Wall Street’s Biggest Bear Expects Stocks To Do Something They’ve Never Done Before As They Tumble To New Lows
After several weeks of unease, as stocks rampaged higher despite his bearish prognostications, on Monday Morgan Stanley’s permabear strategist, Michael Wilson, returned to his prime, forecasting doom and gloom and predicting that the current market swoon was just the start of the next leg lower.
To be fair, it is hardly a surprise that one of Wall Street’s biggest bears would forecast that the June to August ramp was nothing but a bear market rally; the question is where (and how) does Wilson see the current slump ending.
To answer that question, Wilson spoke to “Bloomberg Markets” on Wednesday warning investors to brace for more pain as “US stock indexes haven’t yet hit bottom for the year.”
“The index usually is the last thing to fall,” Wilson, who correctly predicted this year’s equity selloff even as almost all of his peers expected the S&P to easily rise and hold above 5,000. “June probably was the low for the average stock, but the index, we think, still has to take out of those June lows.”
That is very notable, because as we explained several weeks ago, when the S&P retraced more than 50% of the drop from the Jan record high to the Jun bear-market lows, there has never been a “bear market rally” that bounce back above the 50% fib and then went on to make lower lows (although as Michael Burry noted last month, he clearly disagreed that this is anything more than a bear market rally. He was right). Indeed, as the table below from CFRA’s Sam Stovall shows, the S&P has never set a lower low in any of the 13 post-World War II bear markets after recovering 50% of its peak-to-trough decline.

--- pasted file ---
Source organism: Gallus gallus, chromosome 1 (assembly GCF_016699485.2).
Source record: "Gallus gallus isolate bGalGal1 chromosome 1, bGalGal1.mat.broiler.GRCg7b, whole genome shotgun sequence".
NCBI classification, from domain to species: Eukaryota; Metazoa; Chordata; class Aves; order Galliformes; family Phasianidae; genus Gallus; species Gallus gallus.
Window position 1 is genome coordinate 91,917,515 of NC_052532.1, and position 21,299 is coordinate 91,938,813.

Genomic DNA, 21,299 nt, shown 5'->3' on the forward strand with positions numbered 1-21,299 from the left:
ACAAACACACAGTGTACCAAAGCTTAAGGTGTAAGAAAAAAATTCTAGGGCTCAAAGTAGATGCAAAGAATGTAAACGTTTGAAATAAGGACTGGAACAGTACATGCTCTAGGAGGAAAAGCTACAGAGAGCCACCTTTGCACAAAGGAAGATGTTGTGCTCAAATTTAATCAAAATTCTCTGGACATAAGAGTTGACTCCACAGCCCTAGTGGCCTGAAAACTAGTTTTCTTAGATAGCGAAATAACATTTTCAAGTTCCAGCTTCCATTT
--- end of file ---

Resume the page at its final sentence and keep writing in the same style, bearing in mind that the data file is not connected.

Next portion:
In other words, by predicting fresh lows this year, Wilson expects the S&P to do something it has never done before.
“We view 3,400 for the growth recession or soft landing” scenario, Wilson noted, which ironically is even more bullish than Goldman, whose chief equity strategist David Kostin recently predicted the S&P would drop as low as 3,150 in case of a recession. And while Goldman has yet to make a recession its base case for the US economy, it is only a matter of time before the vampire squid is “forced” into admitting that its 5,100 year end target as recently as February was really just one big joke and “because markets”, said target is really 2000 points lower.
Going back to Wilson, the MS strategist echoes what he said earlier this week, namely that trends in operating margins were worse than forecast, while expecting this negative direction to continue.
“P/E multiple is wrong not because the Fed is going to be hawkish, but because the equity market is being too optimistic about the earnings outlook,” Wilson, said adding that “multiples will start to come down as earnings get cut and then somewhere in the middle of that earnings cut process the market will bottom and we think that’s probably between September and December.”
At the low in June, the S&P 500 was trading at 18 times earnings, a multiple that exceeded trough valuations seen in all previous 11 bear cycles since the 1950s. The current P/E for the index sits above 19.
Meanwhile, as the Fed remains laser-focused on economic data, Wilson thinks the central bank is “always going to be late by design” since it relies on two of the most backward looking data points: labor market data and inflation.
“By the time the labor market falls apart, it’s too late,” he said, since by then it will be evident that the US economy is in a recession. “The Fed is relevant but I think we priced most of the Fed pain after the first of the year,” he added.
Finally, while Wilson is rather doom and gloomish on most stock – he, like Zerohedge – has a soft spot for energy, and is why Wilson, whose firm is neutral on the sector, suggested looking at the S&P 500 excluding that industry.
“When energy is doing well it’s usually bad for everything else,” he said, adding the divergence will continue. “Energy is really the antithesis for everything else.”
Are we going to see XOM 200 before it’s all said and done?